narcissistic ornamentFor years, one of our family’s Christmas traditions consisted of our own version of Where’s Waldo. Only my husband and his mother played. The object of their hide and seek was not a person but an ornament Bob had made as a Cub Scout. Proponents of “Reduce, Reuse, Recycle would be impressed at the creativity displayed in his recycled Styrofoam ball, toothpicks and flashbulbs topped off with red and gold glitter. (For readers younger than 30, before the digitization of photography, cameras used flashbulbs when natural light was limited.)

I give my mother-in-law credit for hanging on to the ornament all these years. Though, I too have a box of ornaments my children made before they honed their fine motor skills and acquired some design sense. Every mother knows it’s the thought, not the beauty, that counts.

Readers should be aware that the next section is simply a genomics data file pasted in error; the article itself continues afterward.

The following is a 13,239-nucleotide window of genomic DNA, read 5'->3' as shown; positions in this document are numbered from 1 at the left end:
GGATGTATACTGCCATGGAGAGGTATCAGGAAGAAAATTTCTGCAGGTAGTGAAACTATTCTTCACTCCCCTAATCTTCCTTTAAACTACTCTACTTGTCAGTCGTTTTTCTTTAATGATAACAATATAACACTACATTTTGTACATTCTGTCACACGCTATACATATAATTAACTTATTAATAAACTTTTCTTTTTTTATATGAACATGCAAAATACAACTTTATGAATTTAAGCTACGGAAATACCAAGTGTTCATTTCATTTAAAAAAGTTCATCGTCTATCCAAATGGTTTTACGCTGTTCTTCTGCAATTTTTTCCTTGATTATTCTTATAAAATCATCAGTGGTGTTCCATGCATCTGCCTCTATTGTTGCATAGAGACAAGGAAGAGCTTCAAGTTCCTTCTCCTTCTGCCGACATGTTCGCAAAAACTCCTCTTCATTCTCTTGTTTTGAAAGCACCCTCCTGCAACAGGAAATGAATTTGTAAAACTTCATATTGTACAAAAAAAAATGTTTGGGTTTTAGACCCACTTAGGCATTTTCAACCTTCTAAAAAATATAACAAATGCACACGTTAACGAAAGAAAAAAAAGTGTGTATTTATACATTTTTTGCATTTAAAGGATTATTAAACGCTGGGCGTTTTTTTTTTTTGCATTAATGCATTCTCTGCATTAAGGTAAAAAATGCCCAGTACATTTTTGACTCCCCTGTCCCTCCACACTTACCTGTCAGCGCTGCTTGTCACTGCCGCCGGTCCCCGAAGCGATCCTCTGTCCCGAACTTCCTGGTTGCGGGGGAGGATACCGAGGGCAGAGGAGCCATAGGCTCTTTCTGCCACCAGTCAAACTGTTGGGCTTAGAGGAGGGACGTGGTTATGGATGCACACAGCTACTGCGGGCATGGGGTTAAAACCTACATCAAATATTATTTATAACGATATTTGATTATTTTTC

On the scale of ugly ornaments this one is a 10. But even mother love has its limits. While the ornament made it to the tree every year, his mother’s traditional placement for it was on the back side of the tree—out of sight. And there it stayed until we paid a visit. At which time Bob scoured the tree for his childish creation and placed it prominently in the front of the tree. Mission accomplished. Tradition continued.

The real Christmas story is so much more than a tradition. It is the ultimate love story, the ultimate humiliation. The Holy One assumed humanity; the Beautiful One became the ugly, the despised. Nothing about him was attractive; “nothing in his appearance that we should desire him” (Isaiah 53:2). But out of his humiliation comes beauty—the beauty of redemption. We, the ugly, are restored in our Maker’s eyes because his Son took on our homeliness, our filth. No longer relegated to the back of the tree, we are redeemed through Jesus and God delights in us. That’s something to celebrate every day.

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